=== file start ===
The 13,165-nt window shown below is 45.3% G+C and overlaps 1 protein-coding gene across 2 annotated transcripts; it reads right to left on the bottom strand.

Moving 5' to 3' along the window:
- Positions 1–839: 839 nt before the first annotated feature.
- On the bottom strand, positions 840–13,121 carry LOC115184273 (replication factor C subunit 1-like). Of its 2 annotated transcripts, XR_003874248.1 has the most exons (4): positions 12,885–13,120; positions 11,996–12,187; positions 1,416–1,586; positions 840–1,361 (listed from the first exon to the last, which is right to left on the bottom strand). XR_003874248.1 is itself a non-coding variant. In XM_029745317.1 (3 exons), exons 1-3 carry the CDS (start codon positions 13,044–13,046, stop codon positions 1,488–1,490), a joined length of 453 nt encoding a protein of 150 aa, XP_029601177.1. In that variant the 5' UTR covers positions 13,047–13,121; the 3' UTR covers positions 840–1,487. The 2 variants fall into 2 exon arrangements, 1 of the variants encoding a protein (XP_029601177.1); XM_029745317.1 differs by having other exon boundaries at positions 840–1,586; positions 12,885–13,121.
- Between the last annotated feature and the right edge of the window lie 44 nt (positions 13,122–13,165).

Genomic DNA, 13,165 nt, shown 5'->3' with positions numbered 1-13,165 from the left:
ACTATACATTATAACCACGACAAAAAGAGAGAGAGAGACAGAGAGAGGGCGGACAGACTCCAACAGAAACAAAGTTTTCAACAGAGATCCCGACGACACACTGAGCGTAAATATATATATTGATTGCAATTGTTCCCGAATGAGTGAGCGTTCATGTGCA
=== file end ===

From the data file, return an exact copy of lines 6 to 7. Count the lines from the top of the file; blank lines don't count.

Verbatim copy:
Genomic DNA, 13,165 nt, shown 5'->3' with positions numbered 1-13,165 from the left:
ACTATACATTATAACCACGACAAAAAGAGAGAGAGAGACAGAGAGAGGGCGGACAGACTCCAACAGAAACAAAGTTTTCAACAGAGATCCCGACGACACACTGAGCGTAAATATATATATTGATTGCAATTGTTCCCGAATGAGTGAGCGTTCATGTGCA